It’s not that important to know exactly what the woman asked. But it matters that, even though it had been a while since Adriana had been confronted about her whiteness directly, she had a long history and practice of thinking about what her whiteness meant for how she was perceived and how she could and would build trust within communities of color; she knew she couldn’t expect any individual or group to accept her just because she said she belonged. And she was willing to be vulnerable and share with the room her story of who she had learned she was so that they might be willing to trust her.

That moment was hard, but Adriana’s willingness to take a deep breath and listen through the understandable anger opened up the possibility of building connection by being honest and acknowledging her white-passing privilege. This move then made space for the woman to hear Adriana’s truth.

While it seems difficult in the moment to step away from one’s own feelings and logic, it is possible to do so as Adriana’s example beautifully illustrates. And we’d argue that it is not only possible but also necessary to do because we need to be aware of how we might be contributing to discourses and practices that perpetuate inequality or oppression.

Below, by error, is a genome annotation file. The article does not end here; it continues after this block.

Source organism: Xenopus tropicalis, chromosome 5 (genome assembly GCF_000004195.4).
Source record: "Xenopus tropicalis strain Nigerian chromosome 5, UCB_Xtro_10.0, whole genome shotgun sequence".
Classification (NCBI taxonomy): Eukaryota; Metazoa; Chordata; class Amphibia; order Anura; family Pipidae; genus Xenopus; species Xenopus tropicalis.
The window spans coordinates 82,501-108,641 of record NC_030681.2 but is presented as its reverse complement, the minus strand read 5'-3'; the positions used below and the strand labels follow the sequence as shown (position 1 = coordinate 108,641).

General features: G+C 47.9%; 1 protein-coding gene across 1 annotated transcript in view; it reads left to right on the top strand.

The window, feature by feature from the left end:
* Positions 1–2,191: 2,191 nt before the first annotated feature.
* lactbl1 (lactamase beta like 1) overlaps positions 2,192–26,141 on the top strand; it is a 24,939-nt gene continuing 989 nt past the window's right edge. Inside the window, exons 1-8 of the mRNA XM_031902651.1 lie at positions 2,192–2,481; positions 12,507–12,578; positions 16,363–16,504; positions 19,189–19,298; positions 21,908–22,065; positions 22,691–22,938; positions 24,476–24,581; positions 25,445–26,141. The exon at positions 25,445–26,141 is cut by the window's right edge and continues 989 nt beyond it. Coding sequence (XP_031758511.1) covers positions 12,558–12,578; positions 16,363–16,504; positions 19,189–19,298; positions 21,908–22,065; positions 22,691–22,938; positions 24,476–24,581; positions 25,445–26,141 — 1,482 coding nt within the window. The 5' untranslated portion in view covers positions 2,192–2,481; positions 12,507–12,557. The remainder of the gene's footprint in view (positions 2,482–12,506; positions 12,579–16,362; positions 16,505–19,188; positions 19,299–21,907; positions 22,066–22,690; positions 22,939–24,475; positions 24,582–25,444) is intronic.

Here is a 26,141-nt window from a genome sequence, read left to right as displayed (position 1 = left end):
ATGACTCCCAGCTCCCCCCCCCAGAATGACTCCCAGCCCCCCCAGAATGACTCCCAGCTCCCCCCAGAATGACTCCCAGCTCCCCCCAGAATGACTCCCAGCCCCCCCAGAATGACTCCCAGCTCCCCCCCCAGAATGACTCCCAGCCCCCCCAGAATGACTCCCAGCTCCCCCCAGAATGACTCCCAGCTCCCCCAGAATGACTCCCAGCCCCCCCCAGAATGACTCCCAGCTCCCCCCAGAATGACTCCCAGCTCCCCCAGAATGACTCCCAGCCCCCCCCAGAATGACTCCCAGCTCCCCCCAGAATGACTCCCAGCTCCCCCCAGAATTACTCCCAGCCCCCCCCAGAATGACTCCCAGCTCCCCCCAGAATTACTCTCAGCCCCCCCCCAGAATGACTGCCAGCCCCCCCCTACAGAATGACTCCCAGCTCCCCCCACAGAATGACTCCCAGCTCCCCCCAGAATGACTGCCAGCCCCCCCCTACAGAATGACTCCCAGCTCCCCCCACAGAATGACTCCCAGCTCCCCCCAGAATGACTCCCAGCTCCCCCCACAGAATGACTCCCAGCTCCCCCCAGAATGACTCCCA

We’re not saying it’s easy nor are we saying that it’s not necessary to process one’s own emotions in such situations. Clearly, it’s difficult to let go of wanting to defend oneself, the impulse to say “hey, no, this is what I really meant to say,” because, well, we’re human. We are suggesting, however, that perhaps that emotional processing should not happen with the person who has been brave enough to say something to you or ask a question about how your actions, words or ways of navigating the world are complicit in reproducing discourses, practices, structures or systems that are racist, sexist, homophobic, transphobic, ableist or classist.

Thinking about how to build and practice resiliency in these situations led us to a few overarching suggestions. First, we think it’s important to recognize your privileges, so that you are better able to listen to and validate people’s experiences when they don’t have those same privileges.  Second, we both endorse the deep breath method. When you’re challenged by someone else’s emotional truth that counters your own, you’ve just received a kind of shock that might shatter your perceptions about yourself and what you take for granted. So take a deep breath, and let your whole system adjust to this new reality. Finally, like any other skill–and we both see resiliency as a skill–it gets easier with practice.

Resources

Sally Huang-Nissen, 1999, Dialogue groups: A practical guide to facilitate diversity conversation (Los Altos, CA: Corner Elm Publications). Chapter 2.